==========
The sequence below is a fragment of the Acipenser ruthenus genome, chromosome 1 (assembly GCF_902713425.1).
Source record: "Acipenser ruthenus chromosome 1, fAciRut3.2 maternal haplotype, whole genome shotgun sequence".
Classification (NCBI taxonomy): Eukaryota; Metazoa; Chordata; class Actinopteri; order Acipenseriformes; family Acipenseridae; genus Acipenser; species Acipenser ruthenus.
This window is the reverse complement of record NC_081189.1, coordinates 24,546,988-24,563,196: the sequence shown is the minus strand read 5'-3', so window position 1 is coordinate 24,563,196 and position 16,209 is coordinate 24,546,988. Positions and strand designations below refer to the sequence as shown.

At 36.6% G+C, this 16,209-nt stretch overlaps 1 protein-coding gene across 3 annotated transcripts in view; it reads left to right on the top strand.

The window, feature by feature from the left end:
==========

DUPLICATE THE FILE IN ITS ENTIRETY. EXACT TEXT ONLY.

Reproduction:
The sequence below is a fragment of the Acipenser ruthenus genome, chromosome 1 (assembly GCF_902713425.1).
Source record: "Acipenser ruthenus chromosome 1, fAciRut3.2 maternal haplotype, whole genome shotgun sequence".
Classification (NCBI taxonomy): Eukaryota; Metazoa; Chordata; class Actinopteri; order Acipenseriformes; family Acipenseridae; genus Acipenser; species Acipenser ruthenus.
This window is the reverse complement of record NC_081189.1, coordinates 24,546,988-24,563,196: the sequence shown is the minus strand read 5'-3', so window position 1 is coordinate 24,563,196 and position 16,209 is coordinate 24,546,988. Positions and strand designations below refer to the sequence as shown.

At 36.6% G+C, this 16,209-nt stretch overlaps 1 protein-coding gene across 3 annotated transcripts in view; it reads left to right on the top strand.

The window, feature by feature from the left end: